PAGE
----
You wait ages for an official report about the ICO’s data protection audit powers

… and then two come along at once.

On 21st March 2013 the House of Commons Justice Committee published a report about the ICO (see our earlier post here), recommending, among other matters, that the ICO should be given the power to carry out compulsory data protection audits of NHS Trusts and local authorities. With uncanny speed, on 25th March 2013 the Ministry of Justice (MOJ) published a consultation document on the proposed extension of the ICO’s compulsory audit powers to cover NHS bodies. Despite the coincidence of timing, the MOJ’s proposal is not in fact a response to the Justice Committee’s report, but is prompted by a recommendation from the ICO itself.

The MOJ’s consultation document asserts that significant data protection compliance problems exist within the NHS. Over the last six calendar years (2007-2012) the ICO has received over 5,000 data protection complaints from individuals about the health sector: the only sectors that have generated more complaints over that period are lenders, local government, and general business. During the same period, the NHS self-reported over 500 data security breaches to the ICO. The MOJ document gives six examples of monetary penalty notices against NHS bodies, for amounts ranging between £60,000 and £325,000.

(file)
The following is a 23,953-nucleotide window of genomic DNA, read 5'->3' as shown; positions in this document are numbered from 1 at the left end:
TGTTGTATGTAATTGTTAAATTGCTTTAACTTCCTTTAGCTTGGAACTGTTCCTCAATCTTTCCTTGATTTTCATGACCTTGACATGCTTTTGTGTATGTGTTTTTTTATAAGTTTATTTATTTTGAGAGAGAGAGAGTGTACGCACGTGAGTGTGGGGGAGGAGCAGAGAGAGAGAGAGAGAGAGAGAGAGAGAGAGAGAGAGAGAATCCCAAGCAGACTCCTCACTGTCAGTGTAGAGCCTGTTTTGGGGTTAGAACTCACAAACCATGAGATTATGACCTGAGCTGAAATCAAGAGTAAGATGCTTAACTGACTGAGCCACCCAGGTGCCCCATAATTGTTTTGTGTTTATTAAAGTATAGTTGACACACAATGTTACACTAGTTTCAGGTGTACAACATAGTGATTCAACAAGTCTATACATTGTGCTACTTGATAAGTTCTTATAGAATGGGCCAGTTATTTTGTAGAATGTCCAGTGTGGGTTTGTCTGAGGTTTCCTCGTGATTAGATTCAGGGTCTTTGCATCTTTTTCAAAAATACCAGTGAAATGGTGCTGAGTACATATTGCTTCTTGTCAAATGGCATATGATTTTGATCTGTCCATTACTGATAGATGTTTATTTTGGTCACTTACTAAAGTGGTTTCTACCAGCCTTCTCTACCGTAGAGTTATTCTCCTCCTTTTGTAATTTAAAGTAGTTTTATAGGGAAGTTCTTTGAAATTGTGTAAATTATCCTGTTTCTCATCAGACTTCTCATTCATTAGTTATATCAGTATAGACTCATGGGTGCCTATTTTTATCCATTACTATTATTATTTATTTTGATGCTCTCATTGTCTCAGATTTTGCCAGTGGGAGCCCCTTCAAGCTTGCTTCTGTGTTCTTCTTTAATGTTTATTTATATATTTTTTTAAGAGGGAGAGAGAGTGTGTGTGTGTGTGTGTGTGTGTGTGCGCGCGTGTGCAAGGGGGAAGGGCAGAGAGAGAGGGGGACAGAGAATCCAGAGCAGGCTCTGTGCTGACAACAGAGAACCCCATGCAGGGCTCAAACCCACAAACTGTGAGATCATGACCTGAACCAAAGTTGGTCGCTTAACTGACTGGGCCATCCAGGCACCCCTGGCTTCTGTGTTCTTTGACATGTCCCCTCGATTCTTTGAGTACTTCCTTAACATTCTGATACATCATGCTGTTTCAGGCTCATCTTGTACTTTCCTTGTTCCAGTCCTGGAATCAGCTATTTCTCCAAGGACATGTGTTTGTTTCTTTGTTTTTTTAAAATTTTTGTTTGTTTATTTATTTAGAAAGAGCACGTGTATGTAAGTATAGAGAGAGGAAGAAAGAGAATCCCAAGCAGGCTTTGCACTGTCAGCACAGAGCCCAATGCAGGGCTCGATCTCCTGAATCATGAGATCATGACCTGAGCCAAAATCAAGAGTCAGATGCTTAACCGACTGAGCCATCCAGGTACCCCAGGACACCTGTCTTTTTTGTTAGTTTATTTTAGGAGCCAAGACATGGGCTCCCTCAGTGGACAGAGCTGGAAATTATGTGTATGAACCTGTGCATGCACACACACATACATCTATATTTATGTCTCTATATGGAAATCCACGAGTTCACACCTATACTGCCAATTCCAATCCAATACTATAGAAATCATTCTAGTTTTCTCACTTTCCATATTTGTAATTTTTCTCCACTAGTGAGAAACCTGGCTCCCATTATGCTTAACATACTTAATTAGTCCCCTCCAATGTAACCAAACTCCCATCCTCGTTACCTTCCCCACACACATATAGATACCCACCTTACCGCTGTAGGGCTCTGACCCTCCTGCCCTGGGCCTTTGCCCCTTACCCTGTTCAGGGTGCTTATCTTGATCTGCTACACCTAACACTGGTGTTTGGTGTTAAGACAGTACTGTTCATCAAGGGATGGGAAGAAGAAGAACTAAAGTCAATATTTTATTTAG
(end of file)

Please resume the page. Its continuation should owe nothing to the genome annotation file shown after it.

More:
The ICO can already carry out consensual audits of NHS bodies; the MOJ document refers to a number of issues that have been highlighted as a result of these, including the use of unencrypted mobile media holding sensitive personal data. Most NHS consensual audits have come about as a result of referrals from the ICO’s Enforcement team, but of the NHS organisations referred for audit by Enforcement only 53% have agreed. This compares unfavourably to the 71% level of agreement for the public sector as a whole.

A compulsory audit can be initiated by the ICO serving an “assessment notice” under DPA section 41A. Where this power exists, data controllers can still agree to consensual audits; and according to the MOJ report, no assessment notices have yet been served, because 100% of data controllers covered by the existing scope of section 41A have agreed to an audit when asked to do so by the ICO. In other words, the mere existence of the power of compulsory audit has been enough to secure compliance, meaning that so far there has been no need for the ICO to use the power.

The MOJ’s proposal to extend the power of compulsory audit does not require primary legislation: it would be given effect by an order made by the Secretary of State under section 41A(2)(b) of the Data Protection Act 1998. All public authority data controllers in the NHS would be covered, throughout the UK. In other words, the proposal would cover all NHS bodies listed in Part III of Schedule 1 to the Freedom of Information Act 2000 (likely to be amended following NHS reforms in England), and all Health Service data controllers in Scotland listed in Part 4 of Schedule 1 to the Freedom of Information (Scotland) Act 2002. Note that the proposals will not cover private or third sector health bodies providing services to the NHS, though the MOJ document refers to the possibility of a further order to include these bodies at a later date.

The consultation will remain open until 17th May 2013.

Timothy Pitt-Payne QC